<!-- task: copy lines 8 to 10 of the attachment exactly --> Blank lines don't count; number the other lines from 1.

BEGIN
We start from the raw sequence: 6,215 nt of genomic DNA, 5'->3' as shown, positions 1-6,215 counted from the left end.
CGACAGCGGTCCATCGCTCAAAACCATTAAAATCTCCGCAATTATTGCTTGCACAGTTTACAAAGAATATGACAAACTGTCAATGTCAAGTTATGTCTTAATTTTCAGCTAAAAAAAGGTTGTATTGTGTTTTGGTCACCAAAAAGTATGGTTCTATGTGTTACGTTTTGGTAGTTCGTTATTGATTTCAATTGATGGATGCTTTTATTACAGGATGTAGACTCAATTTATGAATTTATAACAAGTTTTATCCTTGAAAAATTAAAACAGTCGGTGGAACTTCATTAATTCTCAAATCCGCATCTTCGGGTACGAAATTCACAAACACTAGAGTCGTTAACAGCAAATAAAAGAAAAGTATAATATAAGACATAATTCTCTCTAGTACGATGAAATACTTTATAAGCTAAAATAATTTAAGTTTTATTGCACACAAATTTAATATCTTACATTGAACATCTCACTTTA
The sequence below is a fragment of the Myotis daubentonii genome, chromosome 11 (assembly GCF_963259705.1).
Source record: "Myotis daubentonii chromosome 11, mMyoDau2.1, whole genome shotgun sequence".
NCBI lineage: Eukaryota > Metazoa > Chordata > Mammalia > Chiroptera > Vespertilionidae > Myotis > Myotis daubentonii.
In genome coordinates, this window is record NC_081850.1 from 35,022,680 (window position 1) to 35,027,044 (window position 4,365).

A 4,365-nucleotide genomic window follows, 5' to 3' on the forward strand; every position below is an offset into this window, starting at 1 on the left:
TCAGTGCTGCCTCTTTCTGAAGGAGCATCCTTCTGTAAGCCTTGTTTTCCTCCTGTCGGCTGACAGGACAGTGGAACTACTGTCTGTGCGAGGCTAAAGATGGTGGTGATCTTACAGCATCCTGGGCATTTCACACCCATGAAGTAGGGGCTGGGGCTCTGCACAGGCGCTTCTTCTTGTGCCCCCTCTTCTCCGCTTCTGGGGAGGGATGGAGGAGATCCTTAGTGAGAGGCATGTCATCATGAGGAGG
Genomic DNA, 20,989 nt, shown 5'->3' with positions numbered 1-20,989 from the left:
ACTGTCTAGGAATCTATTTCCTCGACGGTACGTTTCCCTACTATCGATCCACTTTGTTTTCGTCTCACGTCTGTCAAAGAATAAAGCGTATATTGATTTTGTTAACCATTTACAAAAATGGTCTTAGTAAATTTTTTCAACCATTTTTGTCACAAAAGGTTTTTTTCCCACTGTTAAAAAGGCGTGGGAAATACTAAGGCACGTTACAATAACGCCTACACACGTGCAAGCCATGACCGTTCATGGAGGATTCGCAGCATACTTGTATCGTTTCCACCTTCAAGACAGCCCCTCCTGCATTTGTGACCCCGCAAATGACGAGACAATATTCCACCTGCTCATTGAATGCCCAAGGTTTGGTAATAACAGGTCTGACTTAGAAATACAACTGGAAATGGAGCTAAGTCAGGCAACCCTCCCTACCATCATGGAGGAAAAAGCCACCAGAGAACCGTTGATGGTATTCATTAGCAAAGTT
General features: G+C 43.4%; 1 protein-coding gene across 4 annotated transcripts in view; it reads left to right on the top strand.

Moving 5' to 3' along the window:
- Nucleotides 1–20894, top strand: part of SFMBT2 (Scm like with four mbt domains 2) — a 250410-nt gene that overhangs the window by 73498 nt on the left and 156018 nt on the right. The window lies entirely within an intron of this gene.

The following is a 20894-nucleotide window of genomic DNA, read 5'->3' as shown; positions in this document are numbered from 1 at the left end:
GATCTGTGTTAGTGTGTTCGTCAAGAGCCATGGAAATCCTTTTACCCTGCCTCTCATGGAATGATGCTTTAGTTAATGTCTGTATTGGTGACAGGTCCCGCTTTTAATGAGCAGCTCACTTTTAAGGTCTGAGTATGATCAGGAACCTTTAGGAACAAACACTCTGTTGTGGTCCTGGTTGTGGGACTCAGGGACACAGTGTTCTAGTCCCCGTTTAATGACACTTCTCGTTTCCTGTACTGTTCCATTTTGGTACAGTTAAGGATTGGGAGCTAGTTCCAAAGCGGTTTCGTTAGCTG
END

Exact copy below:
TCAGTGCTGCCTCTTTCTGAAGGAGCATCCTTCTGTAAGCCTTGTTTTCCTCCTGTCGGCTGACAGGACAGTGGAACTACTGTCTGTGCGAGGCTAAAGATGGTGGTGATCTTACAGCATCCTGGGCATTTCACACCCATGAAGTAGGGGCTGGGGCTCTGCACAGGCGCTTCTTCTTGTGCCCCCTCTTCTCCGCTTCTGGGGAGGGATGGAGGAGATCCTTAGTGAGAGGCATGTCATCATGAGGAGG
Genomic DNA, 20,989 nt, shown 5'->3' with positions numbered 1-20,989 from the left:
ACTGTCTAGGAATCTATTTCCTCGACGGTACGTTTCCCTACTATCGATCCACTTTGTTTTCGTCTCACGTCTGTCAAAGAATAAAGCGTATATTGATTTTGTTAACCATTTACAAAAATGGTCTTAGTAAATTTTTTCAACCATTTTTGTCACAAAAGGTTTTTTTCCCACTGTTAAAAAGGCGTGGGAAATACTAAGGCACGTTACAATAACGCCTACACACGTGCAAGCCATGACCGTTCATGGAGGATTCGCAGCATACTTGTATCGTTTCCACCTTCAAGACAGCCCCTCCTGCATTTGTGACCCCGCAAATGACGAGACAATATTCCACCTGCTCATTGAATGCCCAAGGTTTGGTAATAACAGGTCTGACTTAGAAATACAACTGGAAATGGAGCTAAGTCAGGCAACCCTCCCTACCATCATGGAGGAAAAAGCCACCAGAGAACCGTTGATGGTATTCATTAGCAAAGTT